Those powers apply even if someone didn’t know that they were dealing with a sanctioned individual beforehand. As quoted from the advisory:
OFAC may impose civil penalties for sanctions violations based on strict liability, meaning that a person subject to U.S. jurisdiction may be held civilly liable even if it did not know or have reason to know it was engaging in a transaction with a person that is prohibited under sanctions laws and regulations administered by OFAC.
It’s therefore possible that organizations could face civil penalties from OFAC for paying malicious cyber actors such as a ransomware group.
Finally, organizations who pay the attackers are sending the message that extortion schemes work on them, a message which malicious actors could use to justify subsequent attacks and extortion attempts.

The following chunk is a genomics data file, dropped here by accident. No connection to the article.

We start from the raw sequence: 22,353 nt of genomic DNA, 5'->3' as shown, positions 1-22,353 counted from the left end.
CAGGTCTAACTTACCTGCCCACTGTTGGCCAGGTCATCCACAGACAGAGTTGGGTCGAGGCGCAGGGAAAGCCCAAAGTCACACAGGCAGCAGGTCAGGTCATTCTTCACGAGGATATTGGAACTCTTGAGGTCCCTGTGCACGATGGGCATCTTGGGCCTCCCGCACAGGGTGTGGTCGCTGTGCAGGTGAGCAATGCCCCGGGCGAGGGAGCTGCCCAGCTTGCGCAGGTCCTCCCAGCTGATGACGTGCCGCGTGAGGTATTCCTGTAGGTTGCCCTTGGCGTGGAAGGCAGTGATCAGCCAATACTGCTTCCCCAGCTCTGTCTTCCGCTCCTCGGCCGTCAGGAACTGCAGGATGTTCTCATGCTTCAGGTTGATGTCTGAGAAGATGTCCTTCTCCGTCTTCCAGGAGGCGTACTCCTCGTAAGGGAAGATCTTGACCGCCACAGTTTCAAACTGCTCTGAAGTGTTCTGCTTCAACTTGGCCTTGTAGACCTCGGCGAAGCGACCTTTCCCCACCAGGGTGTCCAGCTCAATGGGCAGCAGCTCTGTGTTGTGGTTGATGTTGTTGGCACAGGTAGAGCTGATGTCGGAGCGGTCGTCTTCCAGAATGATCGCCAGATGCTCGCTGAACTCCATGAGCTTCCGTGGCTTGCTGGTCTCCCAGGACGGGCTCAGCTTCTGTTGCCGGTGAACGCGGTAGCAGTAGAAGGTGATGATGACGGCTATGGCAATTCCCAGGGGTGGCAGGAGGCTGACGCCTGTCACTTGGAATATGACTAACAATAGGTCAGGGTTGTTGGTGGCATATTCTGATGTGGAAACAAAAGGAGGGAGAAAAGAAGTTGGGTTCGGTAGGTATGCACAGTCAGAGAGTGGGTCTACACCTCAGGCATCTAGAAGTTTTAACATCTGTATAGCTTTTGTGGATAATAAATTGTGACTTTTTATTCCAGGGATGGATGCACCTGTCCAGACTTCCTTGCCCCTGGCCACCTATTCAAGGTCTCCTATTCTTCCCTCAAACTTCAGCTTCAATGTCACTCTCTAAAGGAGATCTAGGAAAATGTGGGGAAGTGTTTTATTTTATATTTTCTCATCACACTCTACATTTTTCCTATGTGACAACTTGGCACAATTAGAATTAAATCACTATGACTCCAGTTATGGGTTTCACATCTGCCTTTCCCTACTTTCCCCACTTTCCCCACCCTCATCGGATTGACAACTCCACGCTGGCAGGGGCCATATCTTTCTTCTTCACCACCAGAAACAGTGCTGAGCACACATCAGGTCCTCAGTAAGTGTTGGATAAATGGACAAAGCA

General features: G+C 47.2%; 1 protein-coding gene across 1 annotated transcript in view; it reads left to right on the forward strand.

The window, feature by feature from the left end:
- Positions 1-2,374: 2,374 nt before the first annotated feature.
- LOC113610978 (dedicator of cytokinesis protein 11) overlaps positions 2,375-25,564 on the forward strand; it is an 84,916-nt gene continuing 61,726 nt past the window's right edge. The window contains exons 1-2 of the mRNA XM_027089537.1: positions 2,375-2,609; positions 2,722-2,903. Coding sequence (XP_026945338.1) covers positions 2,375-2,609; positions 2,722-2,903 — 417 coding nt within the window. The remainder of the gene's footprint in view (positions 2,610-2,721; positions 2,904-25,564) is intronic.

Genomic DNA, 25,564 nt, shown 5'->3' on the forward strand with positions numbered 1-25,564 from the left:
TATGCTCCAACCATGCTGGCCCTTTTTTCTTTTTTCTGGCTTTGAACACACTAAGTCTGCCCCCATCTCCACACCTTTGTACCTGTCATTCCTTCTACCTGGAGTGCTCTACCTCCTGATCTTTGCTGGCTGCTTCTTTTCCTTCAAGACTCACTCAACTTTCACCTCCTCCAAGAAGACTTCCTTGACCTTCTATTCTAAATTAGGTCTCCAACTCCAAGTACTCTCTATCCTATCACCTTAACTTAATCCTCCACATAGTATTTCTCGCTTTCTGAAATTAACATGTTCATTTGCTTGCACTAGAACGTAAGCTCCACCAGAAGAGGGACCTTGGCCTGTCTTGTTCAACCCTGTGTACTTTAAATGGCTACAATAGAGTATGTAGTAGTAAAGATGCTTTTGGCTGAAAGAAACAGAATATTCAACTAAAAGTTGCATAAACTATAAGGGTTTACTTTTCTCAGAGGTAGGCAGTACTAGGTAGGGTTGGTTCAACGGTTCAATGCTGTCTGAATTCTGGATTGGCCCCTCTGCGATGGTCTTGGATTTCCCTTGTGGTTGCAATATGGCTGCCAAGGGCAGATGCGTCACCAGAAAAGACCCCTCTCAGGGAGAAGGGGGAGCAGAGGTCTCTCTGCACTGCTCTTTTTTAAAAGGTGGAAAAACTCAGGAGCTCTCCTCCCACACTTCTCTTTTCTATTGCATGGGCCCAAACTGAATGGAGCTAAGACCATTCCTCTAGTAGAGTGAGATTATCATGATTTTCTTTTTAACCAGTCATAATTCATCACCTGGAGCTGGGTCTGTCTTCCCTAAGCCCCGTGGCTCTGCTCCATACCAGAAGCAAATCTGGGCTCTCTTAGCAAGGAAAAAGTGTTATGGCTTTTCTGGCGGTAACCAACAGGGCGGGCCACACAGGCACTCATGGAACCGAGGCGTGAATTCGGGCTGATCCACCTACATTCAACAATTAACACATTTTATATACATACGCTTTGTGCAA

This fact cuts both ways: first, there’s nothing that says that ransomware attackers must satisfy their end of the agreement after receiving payment. That goes not only for handing over a *functional* ransomware decryptor, but also for deleting a victim’s stolen data was exfiltrated as part of a Double Extortion tactic.
Double Extortion begins when ransomware attackers steal sensitive information before launching the ransomware encryption routine. As usual, the ransomware encrypts the victim’s data and demands payment in exchange for a decryptor. The threat actor puts extra pressure on the victim by threatening to release the exfiltrated data publicly should the victim refuse to pay the ransom demand.
Although data backups are always a good idea for organizations, the Double Extortion tactic makes backups less effective as a primary strategy against ransomware attacks.
Indeed, ZDNet covered a report in which researchers found that some ransomware gangs didn’t always honor their word after receiving a ransomware payment. Threat actors using REvil/Sodinokibi ransomware sometimes approached victims shortly after they had paid the ransom and demanded another payment for the deletion of the exfiltrated information. Other ransomware groups ended up publishing the victims’ data even after receiving a ransom payment.